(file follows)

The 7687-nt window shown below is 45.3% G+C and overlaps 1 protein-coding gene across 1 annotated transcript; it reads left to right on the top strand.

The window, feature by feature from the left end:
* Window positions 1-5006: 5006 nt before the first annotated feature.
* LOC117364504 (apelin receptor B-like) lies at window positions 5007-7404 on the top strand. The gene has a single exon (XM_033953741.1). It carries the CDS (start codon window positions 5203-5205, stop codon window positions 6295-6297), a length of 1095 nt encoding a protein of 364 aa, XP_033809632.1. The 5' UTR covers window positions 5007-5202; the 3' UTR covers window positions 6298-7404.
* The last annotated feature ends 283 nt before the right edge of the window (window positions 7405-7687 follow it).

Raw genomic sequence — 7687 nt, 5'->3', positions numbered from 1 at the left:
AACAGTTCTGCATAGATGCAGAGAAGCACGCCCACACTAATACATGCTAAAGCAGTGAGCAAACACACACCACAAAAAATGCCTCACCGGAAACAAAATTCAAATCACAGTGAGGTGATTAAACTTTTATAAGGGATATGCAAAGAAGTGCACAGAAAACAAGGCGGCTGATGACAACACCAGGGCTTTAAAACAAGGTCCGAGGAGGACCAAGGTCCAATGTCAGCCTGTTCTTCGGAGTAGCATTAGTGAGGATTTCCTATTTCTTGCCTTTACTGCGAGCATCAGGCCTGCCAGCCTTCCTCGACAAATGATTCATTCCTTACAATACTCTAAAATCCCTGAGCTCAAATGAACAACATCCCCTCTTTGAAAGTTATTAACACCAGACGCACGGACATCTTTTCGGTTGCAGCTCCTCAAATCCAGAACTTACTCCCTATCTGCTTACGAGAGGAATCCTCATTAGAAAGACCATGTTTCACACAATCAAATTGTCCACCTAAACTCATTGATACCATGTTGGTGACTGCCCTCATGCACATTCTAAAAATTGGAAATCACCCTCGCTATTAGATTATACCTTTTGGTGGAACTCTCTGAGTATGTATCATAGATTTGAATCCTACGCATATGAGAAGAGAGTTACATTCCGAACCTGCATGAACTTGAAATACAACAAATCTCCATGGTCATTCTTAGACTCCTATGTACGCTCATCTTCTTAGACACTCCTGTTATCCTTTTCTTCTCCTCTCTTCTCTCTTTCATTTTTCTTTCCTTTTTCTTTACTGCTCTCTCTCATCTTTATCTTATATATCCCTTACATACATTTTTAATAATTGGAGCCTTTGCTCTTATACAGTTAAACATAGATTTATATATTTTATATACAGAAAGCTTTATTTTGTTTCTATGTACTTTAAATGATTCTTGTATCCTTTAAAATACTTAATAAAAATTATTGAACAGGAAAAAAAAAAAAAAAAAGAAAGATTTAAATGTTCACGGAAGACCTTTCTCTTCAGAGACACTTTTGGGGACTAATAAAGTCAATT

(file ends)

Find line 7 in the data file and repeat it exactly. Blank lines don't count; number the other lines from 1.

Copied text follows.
AACAGTTCTGCATAGATGCAGAGAAGCACGCCCACACTAATACATGCTAAAGCAGTGAGCAAACACACACCACAAAAAATGCCTCACCGGAAACAAAATTCAAATCACAGTGAGGTGATTAAACTTTTATAAGGGATATGCAAAGAAGTGCACAGAAAACAAGGCGGCTGATGACAACACCAGGGCTTTAAAACAAGGTCCGAGGAGGACCAAGGTCCAATGTCAGCCTGTTCTTCGGAGTAGCATTAGTGAGGATTTCCTATTTCTTGCCTTTACTGCGAGCATCAGGCCTGCCAGCCTTCCTCGACAAATGATTCATTCCTTACAATACTCTAAAATCCCTGAGCTCAAATGAACAACATCCCCTCTTTGAAAGTTATTAACACCAGACGCACGGACATCTTTTCGGTTGCAGCTCCTCAAATCCAGAACTTACTCCCTATCTGCTTACGAGAGGAATCCTCATTAGAAAGACCATGTTTCACACAATCAAATTGTCCACCTAAACTCATTGATACCATGTTGGTGACTGCCCTCATGCACATTCTAAAAATTGGAAATCACCCTCGCTATTAGATTATACCTTTTGGTGGAACTCTCTGAGTATGTATCATAGATTTGAATCCTACGCATATGAGAAGAGAGTTACATTCCGAACCTGCATGAACTTGAAATACAACAAATCTCCATGGTCATTCTTAGACTCCTATGTACGCTCATCTTCTTAGACACTCCTGTTATCCTTTTCTTCTCCTCTCTTCTCTCTTTCATTTTTCTTTCCTTTTTCTTTACTGCTCTCTCTCATCTTTATCTTATATATCCCTTACATACATTTTTAATAATTGGAGCCTTTGCTCTTATACAGTTAAACATAGATTTATATATTTTATATACAGAAAGCTTTATTTTGTTTCTATGTACTTTAAATGATTCTTGTATCCTTTAAAATACTTAATAAAAATTATTGAACAGGAAAAAAAAAAAAAAAAAGAAAGATTTAAATGTTCACGGAAGACCTTTCTCTTCAGAGACACTTTTGGGGACTAATAAAGTCAATT